In John Denver’s song “Rocky Mountain High”, he alludes to watching the Perseid meteor shower in the mountains near Aspen, Colorado – “I’ve seen it raining fire in the sky.”

A much stranger reference is the Catholic religion’s reference to the Perseids as the “tears of Saint Lawrence.” The belief was that his tears returned to Earth once a year on August 10 which is the canonical date of that saint’s martyrdom in 258 AD. Saint Lawrence was said to have been burned alive on a gridiron. From that came the origin of the Mediterranean folk legend that the shooting stars are the sparks of that fire. Furthermore, it was believed that during the night of August 9–10, the cooled embers of that fire appear in the ground under plants, and are known as the “coal of Saint Lawrence.” I checked around my garden Wednesday night. No coals.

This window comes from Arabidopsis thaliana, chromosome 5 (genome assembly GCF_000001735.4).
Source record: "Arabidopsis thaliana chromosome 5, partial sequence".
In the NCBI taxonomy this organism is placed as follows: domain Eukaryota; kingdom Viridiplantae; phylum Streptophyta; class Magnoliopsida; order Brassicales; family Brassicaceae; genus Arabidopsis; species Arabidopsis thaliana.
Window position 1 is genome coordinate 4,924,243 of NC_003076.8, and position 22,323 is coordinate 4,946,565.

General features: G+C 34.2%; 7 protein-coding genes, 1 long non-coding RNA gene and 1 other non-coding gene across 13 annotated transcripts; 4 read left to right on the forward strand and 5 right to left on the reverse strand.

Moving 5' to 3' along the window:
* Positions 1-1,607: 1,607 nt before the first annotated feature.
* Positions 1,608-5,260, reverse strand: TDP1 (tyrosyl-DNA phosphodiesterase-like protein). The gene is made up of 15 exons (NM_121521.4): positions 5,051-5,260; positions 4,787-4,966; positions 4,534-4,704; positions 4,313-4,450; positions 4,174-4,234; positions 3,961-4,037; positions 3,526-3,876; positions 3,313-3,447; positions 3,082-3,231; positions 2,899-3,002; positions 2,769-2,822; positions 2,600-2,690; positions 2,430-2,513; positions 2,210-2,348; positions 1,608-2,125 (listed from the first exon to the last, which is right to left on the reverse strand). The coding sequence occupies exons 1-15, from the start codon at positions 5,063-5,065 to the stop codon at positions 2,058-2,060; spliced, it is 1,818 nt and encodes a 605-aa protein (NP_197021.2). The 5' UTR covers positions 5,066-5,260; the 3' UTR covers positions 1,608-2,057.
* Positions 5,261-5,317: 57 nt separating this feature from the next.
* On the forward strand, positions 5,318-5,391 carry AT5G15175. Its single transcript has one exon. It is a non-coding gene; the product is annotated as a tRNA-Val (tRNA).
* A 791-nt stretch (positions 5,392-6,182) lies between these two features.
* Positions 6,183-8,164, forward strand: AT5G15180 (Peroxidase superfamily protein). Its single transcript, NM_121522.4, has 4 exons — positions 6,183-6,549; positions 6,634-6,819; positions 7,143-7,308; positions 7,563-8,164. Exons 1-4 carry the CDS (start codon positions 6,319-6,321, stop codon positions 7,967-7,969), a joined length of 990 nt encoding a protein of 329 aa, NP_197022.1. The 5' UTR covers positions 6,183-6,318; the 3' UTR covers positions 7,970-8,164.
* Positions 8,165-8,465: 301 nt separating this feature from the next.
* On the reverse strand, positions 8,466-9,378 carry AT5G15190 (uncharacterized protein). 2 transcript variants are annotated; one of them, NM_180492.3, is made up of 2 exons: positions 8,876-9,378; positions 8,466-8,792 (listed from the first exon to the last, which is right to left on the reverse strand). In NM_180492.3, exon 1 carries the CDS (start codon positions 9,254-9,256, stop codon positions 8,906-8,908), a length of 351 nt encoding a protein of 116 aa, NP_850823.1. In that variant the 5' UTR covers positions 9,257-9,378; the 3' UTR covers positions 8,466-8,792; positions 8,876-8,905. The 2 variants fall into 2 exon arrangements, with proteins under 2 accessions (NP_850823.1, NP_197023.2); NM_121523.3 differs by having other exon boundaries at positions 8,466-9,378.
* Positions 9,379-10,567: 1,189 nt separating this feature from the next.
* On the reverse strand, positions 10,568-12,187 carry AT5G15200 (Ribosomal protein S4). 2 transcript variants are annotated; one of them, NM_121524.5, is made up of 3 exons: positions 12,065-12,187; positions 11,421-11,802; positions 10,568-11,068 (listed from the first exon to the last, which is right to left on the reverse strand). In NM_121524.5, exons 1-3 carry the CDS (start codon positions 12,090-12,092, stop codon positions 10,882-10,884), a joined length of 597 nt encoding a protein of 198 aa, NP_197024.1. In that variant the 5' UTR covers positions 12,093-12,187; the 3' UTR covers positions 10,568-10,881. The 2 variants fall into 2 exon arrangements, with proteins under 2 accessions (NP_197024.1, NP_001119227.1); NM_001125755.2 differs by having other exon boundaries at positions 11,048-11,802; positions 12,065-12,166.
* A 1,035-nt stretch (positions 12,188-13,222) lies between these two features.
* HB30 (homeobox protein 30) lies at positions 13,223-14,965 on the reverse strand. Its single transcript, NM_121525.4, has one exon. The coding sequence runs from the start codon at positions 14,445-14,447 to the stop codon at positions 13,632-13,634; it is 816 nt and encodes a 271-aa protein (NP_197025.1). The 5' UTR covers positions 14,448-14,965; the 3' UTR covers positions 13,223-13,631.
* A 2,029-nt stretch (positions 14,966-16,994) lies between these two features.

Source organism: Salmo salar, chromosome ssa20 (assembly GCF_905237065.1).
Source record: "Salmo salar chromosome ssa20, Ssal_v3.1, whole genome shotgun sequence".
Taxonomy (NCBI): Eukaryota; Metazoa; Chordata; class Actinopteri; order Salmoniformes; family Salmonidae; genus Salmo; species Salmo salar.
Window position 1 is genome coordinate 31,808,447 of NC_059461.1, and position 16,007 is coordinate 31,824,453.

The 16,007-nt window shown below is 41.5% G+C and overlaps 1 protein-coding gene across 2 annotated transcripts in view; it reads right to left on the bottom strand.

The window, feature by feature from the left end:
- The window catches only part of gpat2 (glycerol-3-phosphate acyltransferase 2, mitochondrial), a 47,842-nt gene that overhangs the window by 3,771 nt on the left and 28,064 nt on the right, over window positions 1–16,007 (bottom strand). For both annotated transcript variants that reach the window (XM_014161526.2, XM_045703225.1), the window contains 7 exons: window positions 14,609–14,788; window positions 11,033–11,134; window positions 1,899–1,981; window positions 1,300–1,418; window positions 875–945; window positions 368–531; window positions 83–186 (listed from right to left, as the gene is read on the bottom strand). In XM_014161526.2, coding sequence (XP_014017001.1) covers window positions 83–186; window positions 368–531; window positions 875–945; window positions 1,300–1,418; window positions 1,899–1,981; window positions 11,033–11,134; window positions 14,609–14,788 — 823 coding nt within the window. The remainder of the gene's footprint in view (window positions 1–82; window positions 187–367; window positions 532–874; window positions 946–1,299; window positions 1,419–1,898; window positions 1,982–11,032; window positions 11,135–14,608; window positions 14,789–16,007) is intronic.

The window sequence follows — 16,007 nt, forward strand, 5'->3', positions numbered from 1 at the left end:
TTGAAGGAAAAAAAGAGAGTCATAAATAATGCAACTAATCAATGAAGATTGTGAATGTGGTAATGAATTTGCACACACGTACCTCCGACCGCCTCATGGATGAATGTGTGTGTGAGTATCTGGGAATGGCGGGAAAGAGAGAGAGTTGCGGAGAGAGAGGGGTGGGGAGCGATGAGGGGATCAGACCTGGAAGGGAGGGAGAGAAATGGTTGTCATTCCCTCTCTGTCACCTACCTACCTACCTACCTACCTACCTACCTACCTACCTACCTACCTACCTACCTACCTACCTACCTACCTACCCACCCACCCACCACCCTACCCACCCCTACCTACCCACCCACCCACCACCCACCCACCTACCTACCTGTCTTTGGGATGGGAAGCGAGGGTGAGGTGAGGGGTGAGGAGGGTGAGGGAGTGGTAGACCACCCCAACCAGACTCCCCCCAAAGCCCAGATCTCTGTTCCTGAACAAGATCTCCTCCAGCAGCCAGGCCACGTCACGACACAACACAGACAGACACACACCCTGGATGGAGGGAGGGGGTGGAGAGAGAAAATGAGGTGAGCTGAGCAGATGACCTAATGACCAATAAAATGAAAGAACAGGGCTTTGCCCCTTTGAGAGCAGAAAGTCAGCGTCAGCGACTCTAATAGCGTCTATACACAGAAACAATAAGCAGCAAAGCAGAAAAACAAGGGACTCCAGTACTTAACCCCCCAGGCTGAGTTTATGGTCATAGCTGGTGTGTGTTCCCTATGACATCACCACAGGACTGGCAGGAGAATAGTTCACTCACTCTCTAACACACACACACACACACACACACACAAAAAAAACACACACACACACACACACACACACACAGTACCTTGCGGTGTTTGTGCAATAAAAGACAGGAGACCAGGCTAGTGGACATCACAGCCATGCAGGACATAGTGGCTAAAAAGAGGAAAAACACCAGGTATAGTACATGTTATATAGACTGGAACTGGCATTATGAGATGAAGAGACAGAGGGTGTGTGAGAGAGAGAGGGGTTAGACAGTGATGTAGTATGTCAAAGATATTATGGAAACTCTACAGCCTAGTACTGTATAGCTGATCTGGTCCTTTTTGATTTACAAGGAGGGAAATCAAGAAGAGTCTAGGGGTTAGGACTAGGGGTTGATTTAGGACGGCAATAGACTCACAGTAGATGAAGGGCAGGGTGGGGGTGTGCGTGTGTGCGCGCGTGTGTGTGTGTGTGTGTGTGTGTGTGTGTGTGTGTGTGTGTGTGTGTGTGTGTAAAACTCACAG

This weekend you can watch from late evening until dawn. The meteor showers have been “falling” for several weeks, but this weekend should be the peak. The greatest number of meteors typically fall in the hours before dawn. In a remote location and on a “moonless” night, you might see 50+ meteors per hour. For 2017, there will be a bright waning gibbous moon after midnight. And I will be in Northern New jersey, not far from New York City, which will make viewing more difficult. But I still should be able to see those bright enough to overcome the city and moonlit glare.  This year they may be a “Perseid outburst” with 200 meteors per hour at the peak.